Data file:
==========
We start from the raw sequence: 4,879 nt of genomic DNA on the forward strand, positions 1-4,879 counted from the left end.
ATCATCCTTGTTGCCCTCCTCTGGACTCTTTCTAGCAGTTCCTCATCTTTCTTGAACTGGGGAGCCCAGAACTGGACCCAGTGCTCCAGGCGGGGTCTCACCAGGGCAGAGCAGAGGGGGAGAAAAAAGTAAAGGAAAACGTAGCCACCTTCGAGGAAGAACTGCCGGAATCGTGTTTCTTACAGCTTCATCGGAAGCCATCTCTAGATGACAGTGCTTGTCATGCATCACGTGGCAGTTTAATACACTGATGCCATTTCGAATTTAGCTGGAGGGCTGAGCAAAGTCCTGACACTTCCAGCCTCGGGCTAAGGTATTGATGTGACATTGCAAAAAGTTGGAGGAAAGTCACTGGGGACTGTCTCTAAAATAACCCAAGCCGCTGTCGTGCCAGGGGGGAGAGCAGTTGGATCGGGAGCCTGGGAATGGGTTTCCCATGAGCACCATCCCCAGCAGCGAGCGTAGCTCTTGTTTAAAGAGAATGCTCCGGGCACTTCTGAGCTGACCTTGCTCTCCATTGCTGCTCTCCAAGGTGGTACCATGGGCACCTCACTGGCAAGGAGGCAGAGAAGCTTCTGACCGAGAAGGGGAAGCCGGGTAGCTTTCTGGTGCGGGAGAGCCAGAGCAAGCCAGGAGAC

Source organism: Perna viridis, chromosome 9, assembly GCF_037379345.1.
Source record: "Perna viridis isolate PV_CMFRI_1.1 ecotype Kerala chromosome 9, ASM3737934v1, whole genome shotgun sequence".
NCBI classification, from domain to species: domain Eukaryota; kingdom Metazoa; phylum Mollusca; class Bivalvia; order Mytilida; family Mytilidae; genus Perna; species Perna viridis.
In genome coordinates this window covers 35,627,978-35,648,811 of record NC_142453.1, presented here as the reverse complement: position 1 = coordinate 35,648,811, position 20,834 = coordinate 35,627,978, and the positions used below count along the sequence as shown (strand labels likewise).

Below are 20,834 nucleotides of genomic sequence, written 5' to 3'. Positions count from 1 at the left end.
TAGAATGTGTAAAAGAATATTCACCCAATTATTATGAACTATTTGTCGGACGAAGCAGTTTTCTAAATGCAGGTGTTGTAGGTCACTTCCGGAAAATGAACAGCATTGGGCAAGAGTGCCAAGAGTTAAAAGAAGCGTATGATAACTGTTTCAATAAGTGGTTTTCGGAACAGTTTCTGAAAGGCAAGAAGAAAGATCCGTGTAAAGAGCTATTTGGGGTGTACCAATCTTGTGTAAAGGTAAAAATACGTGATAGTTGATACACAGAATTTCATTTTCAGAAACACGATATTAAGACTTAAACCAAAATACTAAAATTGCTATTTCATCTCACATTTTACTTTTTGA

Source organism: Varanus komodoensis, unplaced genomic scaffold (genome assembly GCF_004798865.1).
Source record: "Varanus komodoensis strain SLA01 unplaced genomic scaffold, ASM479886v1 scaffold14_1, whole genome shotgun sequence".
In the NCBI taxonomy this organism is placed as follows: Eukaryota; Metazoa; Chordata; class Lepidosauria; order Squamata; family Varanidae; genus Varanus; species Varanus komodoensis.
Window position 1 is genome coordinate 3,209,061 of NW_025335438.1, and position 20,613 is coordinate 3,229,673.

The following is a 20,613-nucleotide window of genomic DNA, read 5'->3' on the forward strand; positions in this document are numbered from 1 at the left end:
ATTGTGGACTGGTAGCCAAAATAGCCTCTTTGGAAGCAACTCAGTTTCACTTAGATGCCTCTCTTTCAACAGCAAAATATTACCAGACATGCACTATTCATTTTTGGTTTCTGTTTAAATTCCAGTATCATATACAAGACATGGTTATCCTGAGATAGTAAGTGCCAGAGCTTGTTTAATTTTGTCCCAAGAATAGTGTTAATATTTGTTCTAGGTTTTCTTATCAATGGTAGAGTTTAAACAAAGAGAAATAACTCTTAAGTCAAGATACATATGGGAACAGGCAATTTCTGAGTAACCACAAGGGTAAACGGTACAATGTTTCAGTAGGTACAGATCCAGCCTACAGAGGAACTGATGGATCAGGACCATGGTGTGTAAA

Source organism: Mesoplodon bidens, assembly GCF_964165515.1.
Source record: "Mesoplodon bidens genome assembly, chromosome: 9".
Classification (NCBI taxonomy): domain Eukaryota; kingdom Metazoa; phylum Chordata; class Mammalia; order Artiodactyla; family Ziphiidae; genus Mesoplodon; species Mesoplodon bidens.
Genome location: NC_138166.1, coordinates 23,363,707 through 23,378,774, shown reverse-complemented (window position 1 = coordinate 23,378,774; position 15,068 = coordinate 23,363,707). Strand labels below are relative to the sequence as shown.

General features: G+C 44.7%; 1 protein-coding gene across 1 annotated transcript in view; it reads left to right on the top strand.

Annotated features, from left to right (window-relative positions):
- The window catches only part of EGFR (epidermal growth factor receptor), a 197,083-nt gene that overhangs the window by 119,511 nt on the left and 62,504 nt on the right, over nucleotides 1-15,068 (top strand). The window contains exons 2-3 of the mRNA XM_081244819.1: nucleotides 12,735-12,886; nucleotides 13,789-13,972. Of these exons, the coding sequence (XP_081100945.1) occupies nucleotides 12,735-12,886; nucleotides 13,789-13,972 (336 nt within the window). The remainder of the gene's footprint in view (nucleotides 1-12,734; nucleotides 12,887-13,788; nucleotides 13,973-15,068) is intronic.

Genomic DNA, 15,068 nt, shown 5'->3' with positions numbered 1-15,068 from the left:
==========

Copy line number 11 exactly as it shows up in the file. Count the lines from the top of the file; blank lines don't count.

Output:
In the NCBI taxonomy this organism is placed as follows: Eukaryota; Metazoa; Chordata; class Lepidosauria; order Squamata; family Varanidae; genus Varanus; species Varanus komodoensis.